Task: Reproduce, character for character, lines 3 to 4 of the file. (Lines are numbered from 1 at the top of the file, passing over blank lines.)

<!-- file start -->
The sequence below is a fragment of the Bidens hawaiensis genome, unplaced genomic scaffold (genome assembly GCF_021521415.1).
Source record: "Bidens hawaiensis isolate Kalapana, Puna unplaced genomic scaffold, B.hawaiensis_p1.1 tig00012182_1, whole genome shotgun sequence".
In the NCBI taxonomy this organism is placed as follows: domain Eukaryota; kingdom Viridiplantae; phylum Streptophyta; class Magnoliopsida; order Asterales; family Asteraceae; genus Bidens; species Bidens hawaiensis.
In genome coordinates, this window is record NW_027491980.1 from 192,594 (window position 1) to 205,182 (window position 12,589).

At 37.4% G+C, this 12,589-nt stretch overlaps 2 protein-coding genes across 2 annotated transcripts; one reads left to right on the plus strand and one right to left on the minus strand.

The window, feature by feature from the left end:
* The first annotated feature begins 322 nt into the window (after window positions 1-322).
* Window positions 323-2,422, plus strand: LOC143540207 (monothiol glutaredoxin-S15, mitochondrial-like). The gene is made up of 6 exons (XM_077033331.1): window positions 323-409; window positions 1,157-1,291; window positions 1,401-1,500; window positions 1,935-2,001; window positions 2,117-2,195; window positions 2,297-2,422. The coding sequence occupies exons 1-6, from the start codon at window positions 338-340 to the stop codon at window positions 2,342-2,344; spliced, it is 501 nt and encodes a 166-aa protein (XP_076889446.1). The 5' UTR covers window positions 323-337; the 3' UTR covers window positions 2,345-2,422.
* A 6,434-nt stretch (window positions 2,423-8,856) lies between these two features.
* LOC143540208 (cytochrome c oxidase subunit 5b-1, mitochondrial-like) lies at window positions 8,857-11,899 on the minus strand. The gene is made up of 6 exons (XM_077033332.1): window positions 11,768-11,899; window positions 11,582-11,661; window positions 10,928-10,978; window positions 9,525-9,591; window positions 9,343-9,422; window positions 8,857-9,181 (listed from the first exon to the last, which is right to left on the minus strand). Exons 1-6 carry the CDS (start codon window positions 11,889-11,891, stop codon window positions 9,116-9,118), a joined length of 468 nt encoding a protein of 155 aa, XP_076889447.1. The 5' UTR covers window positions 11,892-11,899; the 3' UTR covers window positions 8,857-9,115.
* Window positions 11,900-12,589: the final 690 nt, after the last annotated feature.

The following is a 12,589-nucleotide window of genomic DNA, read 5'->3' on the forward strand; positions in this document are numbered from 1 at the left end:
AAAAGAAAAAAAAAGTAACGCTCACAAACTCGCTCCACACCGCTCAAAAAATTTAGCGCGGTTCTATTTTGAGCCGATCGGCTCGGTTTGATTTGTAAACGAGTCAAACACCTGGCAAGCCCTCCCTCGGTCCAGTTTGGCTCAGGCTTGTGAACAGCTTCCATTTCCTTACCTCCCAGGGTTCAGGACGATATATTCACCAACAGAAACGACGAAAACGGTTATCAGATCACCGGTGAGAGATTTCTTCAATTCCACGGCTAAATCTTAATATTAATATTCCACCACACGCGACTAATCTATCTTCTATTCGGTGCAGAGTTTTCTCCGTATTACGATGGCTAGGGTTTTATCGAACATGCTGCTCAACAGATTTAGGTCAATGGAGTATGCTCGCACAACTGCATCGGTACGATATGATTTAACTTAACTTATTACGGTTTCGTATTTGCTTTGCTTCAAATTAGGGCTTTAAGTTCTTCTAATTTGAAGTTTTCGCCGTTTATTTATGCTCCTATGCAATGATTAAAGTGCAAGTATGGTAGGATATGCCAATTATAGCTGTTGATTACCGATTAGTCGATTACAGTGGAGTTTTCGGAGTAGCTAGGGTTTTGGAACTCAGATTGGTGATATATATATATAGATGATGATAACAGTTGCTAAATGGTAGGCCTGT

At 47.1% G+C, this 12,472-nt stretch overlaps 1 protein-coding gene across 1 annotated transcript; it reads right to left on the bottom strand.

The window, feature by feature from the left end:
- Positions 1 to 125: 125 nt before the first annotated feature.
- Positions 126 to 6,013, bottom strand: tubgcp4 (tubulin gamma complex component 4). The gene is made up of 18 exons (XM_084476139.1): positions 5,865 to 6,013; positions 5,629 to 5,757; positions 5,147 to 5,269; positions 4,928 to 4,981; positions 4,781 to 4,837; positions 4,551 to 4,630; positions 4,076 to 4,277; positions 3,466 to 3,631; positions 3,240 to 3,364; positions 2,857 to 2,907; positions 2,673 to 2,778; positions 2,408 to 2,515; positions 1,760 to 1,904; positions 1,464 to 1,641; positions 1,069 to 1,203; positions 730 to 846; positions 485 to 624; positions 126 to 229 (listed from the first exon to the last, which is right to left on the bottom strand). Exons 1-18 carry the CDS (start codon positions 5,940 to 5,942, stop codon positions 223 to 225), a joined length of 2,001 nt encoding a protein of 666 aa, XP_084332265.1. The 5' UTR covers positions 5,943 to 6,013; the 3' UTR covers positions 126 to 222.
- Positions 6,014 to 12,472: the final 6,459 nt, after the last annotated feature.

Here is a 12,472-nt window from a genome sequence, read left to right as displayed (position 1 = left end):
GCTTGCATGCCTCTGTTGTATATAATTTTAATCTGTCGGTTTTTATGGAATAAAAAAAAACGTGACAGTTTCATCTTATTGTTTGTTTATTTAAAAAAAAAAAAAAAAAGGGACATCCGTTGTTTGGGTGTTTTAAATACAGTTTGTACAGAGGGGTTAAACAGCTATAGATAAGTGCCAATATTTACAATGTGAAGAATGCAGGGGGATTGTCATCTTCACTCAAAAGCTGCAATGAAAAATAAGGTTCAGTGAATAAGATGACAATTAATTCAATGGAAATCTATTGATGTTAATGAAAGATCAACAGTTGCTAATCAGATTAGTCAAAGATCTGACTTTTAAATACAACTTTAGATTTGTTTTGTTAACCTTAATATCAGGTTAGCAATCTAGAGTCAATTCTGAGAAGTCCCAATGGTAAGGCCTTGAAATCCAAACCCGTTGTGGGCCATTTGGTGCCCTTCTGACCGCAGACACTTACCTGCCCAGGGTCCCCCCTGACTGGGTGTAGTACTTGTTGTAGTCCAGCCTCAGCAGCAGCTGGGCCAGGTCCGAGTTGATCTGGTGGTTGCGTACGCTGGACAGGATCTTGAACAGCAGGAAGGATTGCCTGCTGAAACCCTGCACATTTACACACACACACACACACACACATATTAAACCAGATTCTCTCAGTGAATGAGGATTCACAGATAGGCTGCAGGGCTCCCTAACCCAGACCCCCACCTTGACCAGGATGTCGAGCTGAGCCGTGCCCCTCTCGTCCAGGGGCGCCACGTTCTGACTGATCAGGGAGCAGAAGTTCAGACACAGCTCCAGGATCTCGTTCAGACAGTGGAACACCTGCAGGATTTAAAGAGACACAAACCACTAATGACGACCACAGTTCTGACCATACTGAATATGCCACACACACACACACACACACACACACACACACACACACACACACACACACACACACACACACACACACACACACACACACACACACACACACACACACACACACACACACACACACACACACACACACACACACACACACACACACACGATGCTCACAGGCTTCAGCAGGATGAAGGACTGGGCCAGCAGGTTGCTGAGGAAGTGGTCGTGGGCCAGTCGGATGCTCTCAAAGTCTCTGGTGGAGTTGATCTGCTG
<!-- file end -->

In the NCBI taxonomy this organism is placed as follows: domain Eukaryota; kingdom Viridiplantae; phylum Streptophyta; class Magnoliopsida; order Asterales; family Asteraceae; genus Bidens; species Bidens hawaiensis.
In genome coordinates, this window is record NW_027491980.1 from 192,594 (window position 1) to 205,182 (window position 12,589).